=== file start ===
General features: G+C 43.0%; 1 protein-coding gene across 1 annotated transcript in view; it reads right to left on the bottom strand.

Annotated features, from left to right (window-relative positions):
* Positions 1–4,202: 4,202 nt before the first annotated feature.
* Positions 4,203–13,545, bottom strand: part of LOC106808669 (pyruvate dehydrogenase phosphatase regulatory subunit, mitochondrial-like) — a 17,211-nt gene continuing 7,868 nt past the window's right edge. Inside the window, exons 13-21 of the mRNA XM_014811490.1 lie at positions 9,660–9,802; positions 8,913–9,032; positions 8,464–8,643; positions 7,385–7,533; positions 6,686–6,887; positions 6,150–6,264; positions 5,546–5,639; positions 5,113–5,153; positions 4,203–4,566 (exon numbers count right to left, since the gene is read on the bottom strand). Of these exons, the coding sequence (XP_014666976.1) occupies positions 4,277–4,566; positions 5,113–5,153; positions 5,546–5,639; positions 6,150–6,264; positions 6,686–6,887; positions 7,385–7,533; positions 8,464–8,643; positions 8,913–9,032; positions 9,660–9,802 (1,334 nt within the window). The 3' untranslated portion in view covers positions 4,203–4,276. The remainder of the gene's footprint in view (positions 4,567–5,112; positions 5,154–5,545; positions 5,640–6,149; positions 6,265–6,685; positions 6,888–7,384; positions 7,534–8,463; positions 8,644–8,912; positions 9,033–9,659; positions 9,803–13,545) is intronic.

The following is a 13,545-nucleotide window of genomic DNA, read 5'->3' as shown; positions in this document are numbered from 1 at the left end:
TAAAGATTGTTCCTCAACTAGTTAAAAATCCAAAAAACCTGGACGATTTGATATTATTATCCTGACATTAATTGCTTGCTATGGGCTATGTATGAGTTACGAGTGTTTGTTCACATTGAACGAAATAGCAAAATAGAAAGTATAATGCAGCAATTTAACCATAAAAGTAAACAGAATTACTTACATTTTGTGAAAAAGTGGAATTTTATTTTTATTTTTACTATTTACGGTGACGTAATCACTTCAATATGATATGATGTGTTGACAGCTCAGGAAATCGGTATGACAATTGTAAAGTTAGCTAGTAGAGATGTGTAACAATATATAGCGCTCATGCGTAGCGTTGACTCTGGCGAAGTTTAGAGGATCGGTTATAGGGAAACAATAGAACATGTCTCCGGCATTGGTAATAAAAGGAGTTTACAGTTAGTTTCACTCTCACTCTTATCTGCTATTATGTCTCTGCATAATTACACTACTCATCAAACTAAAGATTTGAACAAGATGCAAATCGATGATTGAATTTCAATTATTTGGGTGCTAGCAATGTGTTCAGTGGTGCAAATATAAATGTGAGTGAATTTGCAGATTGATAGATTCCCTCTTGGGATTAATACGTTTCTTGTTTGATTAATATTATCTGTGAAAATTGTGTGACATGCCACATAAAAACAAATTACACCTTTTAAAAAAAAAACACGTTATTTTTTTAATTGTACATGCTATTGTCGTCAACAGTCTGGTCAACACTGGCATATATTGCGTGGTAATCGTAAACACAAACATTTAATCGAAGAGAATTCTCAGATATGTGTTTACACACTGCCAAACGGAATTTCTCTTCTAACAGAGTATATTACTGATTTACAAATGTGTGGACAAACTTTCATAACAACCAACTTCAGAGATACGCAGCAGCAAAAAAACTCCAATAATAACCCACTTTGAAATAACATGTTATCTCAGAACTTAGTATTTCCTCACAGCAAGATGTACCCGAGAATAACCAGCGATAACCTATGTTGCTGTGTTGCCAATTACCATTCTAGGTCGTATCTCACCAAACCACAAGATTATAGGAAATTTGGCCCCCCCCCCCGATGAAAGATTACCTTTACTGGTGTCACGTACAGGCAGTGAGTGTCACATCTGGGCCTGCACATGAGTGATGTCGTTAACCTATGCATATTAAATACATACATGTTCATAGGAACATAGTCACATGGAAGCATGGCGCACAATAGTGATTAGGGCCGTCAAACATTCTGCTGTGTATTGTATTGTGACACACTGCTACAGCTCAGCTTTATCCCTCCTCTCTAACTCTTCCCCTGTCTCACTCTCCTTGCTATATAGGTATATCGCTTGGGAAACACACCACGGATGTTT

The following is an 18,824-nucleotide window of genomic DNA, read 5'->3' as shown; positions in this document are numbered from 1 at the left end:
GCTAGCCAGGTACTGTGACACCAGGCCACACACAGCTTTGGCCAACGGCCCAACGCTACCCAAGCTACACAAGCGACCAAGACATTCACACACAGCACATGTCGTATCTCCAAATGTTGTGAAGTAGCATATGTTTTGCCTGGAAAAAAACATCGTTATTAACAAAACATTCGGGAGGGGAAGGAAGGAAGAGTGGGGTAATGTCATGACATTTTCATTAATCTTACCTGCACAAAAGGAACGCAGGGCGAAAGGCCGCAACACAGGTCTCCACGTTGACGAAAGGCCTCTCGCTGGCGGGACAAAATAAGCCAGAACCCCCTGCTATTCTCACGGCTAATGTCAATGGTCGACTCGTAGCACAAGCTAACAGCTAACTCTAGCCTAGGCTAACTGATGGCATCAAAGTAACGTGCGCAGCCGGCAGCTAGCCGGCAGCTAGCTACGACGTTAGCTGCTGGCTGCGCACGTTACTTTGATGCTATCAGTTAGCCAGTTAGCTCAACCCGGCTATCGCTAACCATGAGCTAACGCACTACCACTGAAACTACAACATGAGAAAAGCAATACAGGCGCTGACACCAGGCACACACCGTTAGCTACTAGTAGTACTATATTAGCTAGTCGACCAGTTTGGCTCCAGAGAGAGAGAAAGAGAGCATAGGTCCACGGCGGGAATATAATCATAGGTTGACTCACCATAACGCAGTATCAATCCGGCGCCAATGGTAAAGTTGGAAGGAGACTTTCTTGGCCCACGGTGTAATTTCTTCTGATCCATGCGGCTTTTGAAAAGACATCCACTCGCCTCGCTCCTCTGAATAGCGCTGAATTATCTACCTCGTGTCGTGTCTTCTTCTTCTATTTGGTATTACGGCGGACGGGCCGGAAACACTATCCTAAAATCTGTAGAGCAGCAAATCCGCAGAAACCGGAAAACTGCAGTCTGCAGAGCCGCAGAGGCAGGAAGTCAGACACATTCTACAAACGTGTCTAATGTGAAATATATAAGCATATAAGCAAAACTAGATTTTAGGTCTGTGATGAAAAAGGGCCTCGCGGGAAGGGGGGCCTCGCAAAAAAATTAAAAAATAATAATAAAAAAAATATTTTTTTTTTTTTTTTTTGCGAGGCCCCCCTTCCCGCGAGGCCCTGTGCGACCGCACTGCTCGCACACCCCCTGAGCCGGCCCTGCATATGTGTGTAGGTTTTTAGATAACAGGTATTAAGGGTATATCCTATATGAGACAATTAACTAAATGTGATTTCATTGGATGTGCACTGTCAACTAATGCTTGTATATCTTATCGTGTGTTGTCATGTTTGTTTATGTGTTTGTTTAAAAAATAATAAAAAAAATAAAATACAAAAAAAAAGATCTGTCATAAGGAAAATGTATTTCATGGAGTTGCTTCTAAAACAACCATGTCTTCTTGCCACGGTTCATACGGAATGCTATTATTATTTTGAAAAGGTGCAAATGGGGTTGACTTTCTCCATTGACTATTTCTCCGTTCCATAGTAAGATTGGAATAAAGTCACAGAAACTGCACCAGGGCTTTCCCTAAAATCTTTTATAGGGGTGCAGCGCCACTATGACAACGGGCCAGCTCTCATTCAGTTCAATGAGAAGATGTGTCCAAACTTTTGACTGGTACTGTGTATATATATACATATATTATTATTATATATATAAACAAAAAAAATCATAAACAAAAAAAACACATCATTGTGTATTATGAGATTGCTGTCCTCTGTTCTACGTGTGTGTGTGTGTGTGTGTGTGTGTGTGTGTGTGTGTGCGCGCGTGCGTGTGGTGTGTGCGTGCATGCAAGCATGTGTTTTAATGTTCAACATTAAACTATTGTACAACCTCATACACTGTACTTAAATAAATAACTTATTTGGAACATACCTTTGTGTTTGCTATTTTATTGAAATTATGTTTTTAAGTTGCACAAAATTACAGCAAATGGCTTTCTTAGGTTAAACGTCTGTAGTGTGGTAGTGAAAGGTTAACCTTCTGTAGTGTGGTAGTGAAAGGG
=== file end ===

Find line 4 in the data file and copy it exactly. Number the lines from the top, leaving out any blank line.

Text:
* Positions 4,203–13,545, bottom strand: part of LOC106808669 (pyruvate dehydrogenase phosphatase regulatory subunit, mitochondrial-like) — a 17,211-nt gene continuing 7,868 nt past the window's right edge. Inside the window, exons 13-21 of the mRNA XM_014811490.1 lie at positions 9,660–9,802; positions 8,913–9,032; positions 8,464–8,643; positions 7,385–7,533; positions 6,686–6,887; positions 6,150–6,264; positions 5,546–5,639; positions 5,113–5,153; positions 4,203–4,566 (exon numbers count right to left, since the gene is read on the bottom strand). Of these exons, the coding sequence (XP_014666976.1) occupies positions 4,277–4,566; positions 5,113–5,153; positions 5,546–5,639; positions 6,150–6,264; positions 6,686–6,887; positions 7,385–7,533; positions 8,464–8,643; positions 8,913–9,032; positions 9,660–9,802 (1,334 nt within the window). The 3' untranslated portion in view covers positions 4,203–4,276. The remainder of the gene's footprint in view (positions 4,567–5,112; positions 5,154–5,545; positions 5,640–6,149; positions 6,265–6,685; positions 6,888–7,384; positions 7,534–8,463; positions 8,644–8,912; positions 9,033–9,659; positions 9,803–13,545) is intronic.